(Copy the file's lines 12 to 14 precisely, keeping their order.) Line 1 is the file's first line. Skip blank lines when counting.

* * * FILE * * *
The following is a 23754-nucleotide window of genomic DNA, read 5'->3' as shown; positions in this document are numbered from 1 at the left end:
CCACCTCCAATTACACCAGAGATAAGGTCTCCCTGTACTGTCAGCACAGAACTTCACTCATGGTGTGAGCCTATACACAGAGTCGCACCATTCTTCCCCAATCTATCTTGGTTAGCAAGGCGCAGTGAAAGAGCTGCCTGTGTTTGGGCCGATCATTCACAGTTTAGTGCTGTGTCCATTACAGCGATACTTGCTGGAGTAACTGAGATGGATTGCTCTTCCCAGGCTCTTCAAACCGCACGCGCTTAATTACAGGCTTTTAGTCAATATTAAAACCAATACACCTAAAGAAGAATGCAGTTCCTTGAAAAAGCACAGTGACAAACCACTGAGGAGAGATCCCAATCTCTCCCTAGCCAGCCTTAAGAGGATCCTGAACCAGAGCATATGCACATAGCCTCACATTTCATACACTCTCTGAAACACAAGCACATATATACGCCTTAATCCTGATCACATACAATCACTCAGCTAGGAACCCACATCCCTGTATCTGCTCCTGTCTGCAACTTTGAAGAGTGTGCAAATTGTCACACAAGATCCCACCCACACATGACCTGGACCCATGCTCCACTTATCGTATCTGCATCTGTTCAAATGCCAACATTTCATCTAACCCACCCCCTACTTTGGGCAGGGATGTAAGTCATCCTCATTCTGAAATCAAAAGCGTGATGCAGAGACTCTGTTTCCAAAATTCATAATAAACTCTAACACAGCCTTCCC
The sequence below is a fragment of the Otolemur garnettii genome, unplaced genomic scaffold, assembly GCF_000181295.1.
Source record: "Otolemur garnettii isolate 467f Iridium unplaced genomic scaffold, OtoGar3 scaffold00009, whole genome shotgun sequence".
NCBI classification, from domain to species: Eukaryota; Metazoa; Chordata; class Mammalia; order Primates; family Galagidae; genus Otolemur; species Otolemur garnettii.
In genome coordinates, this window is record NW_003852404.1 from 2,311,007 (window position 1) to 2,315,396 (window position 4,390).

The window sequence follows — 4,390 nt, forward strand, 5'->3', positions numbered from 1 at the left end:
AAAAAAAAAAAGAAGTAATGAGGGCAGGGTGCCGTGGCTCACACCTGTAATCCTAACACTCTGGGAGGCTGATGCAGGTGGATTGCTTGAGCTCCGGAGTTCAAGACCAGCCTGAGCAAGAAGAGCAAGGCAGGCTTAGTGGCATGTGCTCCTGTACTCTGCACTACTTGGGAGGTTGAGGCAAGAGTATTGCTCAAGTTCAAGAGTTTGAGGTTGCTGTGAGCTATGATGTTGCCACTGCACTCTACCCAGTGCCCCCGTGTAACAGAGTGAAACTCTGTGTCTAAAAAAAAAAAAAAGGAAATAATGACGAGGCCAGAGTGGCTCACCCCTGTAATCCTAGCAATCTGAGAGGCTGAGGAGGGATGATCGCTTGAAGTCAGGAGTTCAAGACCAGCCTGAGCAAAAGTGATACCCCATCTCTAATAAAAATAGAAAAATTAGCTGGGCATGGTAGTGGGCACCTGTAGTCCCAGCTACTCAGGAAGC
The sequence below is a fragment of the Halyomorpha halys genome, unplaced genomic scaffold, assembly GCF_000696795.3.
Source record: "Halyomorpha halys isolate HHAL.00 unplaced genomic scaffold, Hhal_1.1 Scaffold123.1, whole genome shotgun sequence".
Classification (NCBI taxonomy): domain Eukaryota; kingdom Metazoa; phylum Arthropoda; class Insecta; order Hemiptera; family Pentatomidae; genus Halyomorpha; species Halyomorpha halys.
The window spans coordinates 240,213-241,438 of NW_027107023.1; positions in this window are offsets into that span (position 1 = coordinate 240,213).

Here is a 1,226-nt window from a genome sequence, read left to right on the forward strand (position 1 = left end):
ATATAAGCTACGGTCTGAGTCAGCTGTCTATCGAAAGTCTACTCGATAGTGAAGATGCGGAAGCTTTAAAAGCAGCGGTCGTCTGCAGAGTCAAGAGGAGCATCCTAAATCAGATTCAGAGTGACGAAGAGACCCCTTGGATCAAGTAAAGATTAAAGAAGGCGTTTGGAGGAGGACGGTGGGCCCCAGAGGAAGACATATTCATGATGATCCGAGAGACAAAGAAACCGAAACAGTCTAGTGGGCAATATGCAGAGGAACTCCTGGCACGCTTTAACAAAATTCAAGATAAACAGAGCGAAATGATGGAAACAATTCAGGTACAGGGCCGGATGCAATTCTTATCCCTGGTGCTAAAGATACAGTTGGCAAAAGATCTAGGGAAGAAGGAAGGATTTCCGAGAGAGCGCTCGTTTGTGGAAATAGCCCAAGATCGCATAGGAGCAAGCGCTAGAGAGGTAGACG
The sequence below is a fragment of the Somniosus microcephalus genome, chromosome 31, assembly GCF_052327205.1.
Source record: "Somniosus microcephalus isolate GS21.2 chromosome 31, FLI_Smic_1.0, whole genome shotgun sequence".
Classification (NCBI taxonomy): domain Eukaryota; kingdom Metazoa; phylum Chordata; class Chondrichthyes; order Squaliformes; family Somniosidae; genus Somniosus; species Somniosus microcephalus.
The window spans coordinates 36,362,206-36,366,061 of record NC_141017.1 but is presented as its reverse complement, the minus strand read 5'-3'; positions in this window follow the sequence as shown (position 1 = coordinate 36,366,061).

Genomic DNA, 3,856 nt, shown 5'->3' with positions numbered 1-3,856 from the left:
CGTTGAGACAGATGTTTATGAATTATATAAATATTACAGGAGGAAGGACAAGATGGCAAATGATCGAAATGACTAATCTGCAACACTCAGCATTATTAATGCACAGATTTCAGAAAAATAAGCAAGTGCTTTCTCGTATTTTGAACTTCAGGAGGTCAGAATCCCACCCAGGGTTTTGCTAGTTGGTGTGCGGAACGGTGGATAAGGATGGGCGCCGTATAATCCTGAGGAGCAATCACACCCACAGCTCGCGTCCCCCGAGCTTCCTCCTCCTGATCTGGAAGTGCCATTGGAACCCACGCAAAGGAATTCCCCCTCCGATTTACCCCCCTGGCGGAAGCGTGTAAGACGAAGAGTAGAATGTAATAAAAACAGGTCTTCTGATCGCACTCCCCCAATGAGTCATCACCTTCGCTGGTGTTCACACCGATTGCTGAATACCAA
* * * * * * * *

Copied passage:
The window spans coordinates 240,213-241,438 of NW_027107023.1; positions in this window are offsets into that span (position 1 = coordinate 240,213).

Here is a 1,226-nt window from a genome sequence, read left to right on the forward strand (position 1 = left end):
ATATAAGCTACGGTCTGAGTCAGCTGTCTATCGAAAGTCTACTCGATAGTGAAGATGCGGAAGCTTTAAAAGCAGCGGTCGTCTGCAGAGTCAAGAGGAGCATCCTAAATCAGATTCAGAGTGACGAAGAGACCCCTTGGATCAAGTAAAGATTAAAGAAGGCGTTTGGAGGAGGACGGTGGGCCCCAGAGGAAGACATATTCATGATGATCCGAGAGACAAAGAAACCGAAACAGTCTAGTGGGCAATATGCAGAGGAACTCCTGGCACGCTTTAACAAAATTCAAGATAAACAGAGCGAAATGATGGAAACAATTCAGGTACAGGGCCGGATGCAATTCTTATCCCTGGTGCTAAAGATACAGTTGGCAAAAGATCTAGGGAAGAAGGAAGGATTTCCGAGAGAGCGCTCGTTTGTGGAAATAGCCCAAGATCGCATAGGAGCAAGCGCTAGAGAGGTAGACG